Friday, December 21, 2007

Wright, N.T. (1996). Jesus and the Victory of God (Christian Origins and the Question of God, Volume 2).

I'm getting to grips with how to read NT Wright; concentrate on the first two sentences and the concluding sentences of a paragraph, be prepared for your brain to be mugged and turned over in between while NT substantiates his thoughts and arguments!

Jesus and the Victory of God looks at and makes sense of key themes within Jesus. The strongest themes being that of the Temple cleansing and the Last Supper, through which come a strong essence of Messiahship and Kingdom of God. His approach based on what he calls the 'third quest' raises questions of how Jesus' words and action would have been interpreted, and through doing so peels back centuries of theological silt that has been build up through different cultural and ecclesiastical agenda's. NT Wright reveals a profundity to concepts that have been watered down and makes connections with what is obvious - Jesus' Jewishness.

Here is my highlight's package, it consists of insights, questions and areas for me to think through.

NT - on dichotomy...

The distinction of ‘word’ and ‘deed’ has clear warrant in Lk 24:19… we should not suppose that it represents a sharp disjunction between two unrelated entities. Jesus’ contemporaries would have found that very odd indeed. Pp171
NT - on miracles...

Jesus’ healing miracles must be seen clearly as bestowing the gift of shalom,
wholeness, to those who lacked it, bringing not only physical health but renewed
membership in the people of YHWH pp 192

NT on the Kingdom of God...

Kingdom of God was not a vague phrase, or a cipher with a general religious aura. It had nothing much, at least in the first instance, to do with what happened to human beings after they died. The reverent periphrasis ‘kingdom of heaven’, so long misunderstood by some Christians to mean ‘a place, namely heaven, where saved souls go to live after death’, meant nothing of the sort in Jesus’ world: it was simply a Jewish way of talking about Israel’s god becoming king. And when this god became king, the whole world, the world of space and time, would at last be put to rights. Pp 202-203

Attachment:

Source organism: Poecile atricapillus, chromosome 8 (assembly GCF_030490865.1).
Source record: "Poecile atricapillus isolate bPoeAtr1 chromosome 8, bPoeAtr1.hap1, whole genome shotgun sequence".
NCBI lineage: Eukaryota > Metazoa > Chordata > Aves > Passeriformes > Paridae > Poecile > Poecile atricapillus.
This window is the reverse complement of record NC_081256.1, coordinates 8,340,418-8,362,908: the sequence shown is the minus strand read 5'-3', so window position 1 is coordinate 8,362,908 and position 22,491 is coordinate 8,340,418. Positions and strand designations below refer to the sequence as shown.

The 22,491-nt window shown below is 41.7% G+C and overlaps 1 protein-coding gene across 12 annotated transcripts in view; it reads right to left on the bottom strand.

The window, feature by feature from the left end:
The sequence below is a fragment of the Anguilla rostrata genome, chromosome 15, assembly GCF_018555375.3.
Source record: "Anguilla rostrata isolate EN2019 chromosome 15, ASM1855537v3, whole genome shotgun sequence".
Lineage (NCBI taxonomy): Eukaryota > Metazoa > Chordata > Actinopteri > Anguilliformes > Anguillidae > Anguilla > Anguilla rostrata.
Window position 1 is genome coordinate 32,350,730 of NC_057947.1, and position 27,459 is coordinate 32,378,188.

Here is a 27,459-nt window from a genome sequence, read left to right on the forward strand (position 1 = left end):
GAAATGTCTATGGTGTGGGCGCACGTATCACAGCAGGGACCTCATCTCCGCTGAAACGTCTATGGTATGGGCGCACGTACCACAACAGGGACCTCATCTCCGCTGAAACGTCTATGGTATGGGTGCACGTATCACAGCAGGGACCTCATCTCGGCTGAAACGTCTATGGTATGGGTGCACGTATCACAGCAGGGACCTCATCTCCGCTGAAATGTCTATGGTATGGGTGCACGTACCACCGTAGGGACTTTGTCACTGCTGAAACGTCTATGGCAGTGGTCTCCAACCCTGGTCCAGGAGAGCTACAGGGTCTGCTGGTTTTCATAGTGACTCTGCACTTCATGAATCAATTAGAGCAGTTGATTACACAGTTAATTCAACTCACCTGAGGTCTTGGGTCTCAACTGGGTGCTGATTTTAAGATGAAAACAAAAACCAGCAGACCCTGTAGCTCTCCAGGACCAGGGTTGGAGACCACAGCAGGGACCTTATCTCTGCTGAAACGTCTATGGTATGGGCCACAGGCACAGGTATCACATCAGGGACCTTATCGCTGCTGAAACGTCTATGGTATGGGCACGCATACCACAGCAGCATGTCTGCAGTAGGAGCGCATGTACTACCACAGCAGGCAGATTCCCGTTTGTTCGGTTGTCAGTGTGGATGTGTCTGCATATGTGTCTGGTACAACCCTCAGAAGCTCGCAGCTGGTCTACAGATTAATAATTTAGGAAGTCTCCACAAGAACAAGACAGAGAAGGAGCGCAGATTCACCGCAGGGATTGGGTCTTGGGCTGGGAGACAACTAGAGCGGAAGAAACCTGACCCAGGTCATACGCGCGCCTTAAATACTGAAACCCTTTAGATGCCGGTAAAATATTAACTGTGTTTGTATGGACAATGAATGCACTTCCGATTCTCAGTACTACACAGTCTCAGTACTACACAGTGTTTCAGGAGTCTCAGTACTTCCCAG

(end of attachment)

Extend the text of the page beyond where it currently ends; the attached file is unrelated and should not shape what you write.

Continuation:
NT on repentance...
The most plausible historical reconstruction of Jesus’ call to repent brings together, the two emphasis – returning to YHWH so that the exile may come to an end and renunciation of nationalist violence. Pp 251
NT on forgiveness of sins...

From the point of view of a first century Jew, ‘forgiveness of sins’ could never simply be a private blessing, though to be sure it was that as well…. Overarching the situation of the individual was the state of the nation as a whole; and as long as Israel remained under the rule of pagans, as long as the Torah was not observed perfectly, as long as the temple was not restored , so Israel longed for ‘forgiveness of sins’ as the great, unrepeatable, eschatological and national blessing promised by her god. Pp 271

What Jesus was offering, in other words, was not an different religious system. It was a new world order, the end of Israel’s long desolation, the true and final ‘forgiveness of sins’, the inauguration of the kingdom of god. Pp 272

NT on how Jesus saw himself...

Jesus saw himself as a prophet announcing and inaugurating the kingdom of YHWH; he believed himself to be Israel’s true Messiah; he believed that the kingdom would be brought about by means of his own death at the hands of the pagans. He believed, that is, that the message of the Isaianic herald was coming true at last: Israel’s god was becoming king; ‘Babylon’ was being defeated, and the exile was over at last pp 612
NT on Jesus' task...

Focus on a young Jewish prophet telling a story about YHWH returning to Zion as judge and redeemer, and then embodying it by riding into the city in tears, symbolizing the Temple’s destruction and celebrating the final exodus…. He would be the pillar of cloud and fire for the new exodus. He would embody in himself the returning and redeeming action of the covenant God. Pp 653

2 comments:

Cosmo said...

A great book with lots to dig into and think through...and, yes, try to understand.

I see in your booklist you have included Wright's book, Simply Christian. A good place to start for those wanting a (lighter) taste of Wright. His follow-up book comes out soon (if not already out), Surprised by Hope. I like his little nods to C.S. Lewis.


Hope you had a great Christmas!

Gordon said...

thoroughly enjoyed Simply Christian and am waiting eagerly for surprised by hope. It was a good read and a good introduction to his key themes.

I wonder if he'll write under another name Tommy W!

The issues he deals with are still really complicated for those that have been bought up on the staple diet of 19c evangelicalism!